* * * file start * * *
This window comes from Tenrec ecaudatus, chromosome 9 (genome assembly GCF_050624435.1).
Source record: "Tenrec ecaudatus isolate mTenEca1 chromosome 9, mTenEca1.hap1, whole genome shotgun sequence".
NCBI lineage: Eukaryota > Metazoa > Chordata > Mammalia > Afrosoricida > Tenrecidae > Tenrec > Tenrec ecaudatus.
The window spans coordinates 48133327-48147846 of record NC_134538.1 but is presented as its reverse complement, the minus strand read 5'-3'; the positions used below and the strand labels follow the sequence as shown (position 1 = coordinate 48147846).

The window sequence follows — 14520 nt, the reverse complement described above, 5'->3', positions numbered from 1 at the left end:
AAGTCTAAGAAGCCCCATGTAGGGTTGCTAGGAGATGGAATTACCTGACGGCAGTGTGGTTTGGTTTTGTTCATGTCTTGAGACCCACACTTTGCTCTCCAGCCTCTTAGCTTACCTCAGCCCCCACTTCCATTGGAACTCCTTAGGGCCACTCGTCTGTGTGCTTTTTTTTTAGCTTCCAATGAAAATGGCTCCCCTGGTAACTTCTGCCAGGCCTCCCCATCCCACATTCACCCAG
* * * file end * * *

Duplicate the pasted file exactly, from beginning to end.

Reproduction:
This window comes from Tenrec ecaudatus, chromosome 9 (genome assembly GCF_050624435.1).
Source record: "Tenrec ecaudatus isolate mTenEca1 chromosome 9, mTenEca1.hap1, whole genome shotgun sequence".
NCBI lineage: Eukaryota > Metazoa > Chordata > Mammalia > Afrosoricida > Tenrecidae > Tenrec > Tenrec ecaudatus.
The window spans coordinates 48133327-48147846 of record NC_134538.1 but is presented as its reverse complement, the minus strand read 5'-3'; the positions used below and the strand labels follow the sequence as shown (position 1 = coordinate 48147846).

The window sequence follows — 14520 nt, the reverse complement described above, 5'->3', positions numbered from 1 at the left end:
AAGTCTAAGAAGCCCCATGTAGGGTTGCTAGGAGATGGAATTACCTGACGGCAGTGTGGTTTGGTTTTGTTCATGTCTTGAGACCCACACTTTGCTCTCCAGCCTCTTAGCTTACCTCAGCCCCCACTTCCATTGGAACTCCTTAGGGCCACTCGTCTGTGTGCTTTTTTTTTAGCTTCCAATGAAAATGGCTCCCCTGGTAACTTCTGCCAGGCCTCCCCATCCCACATTCACCCAG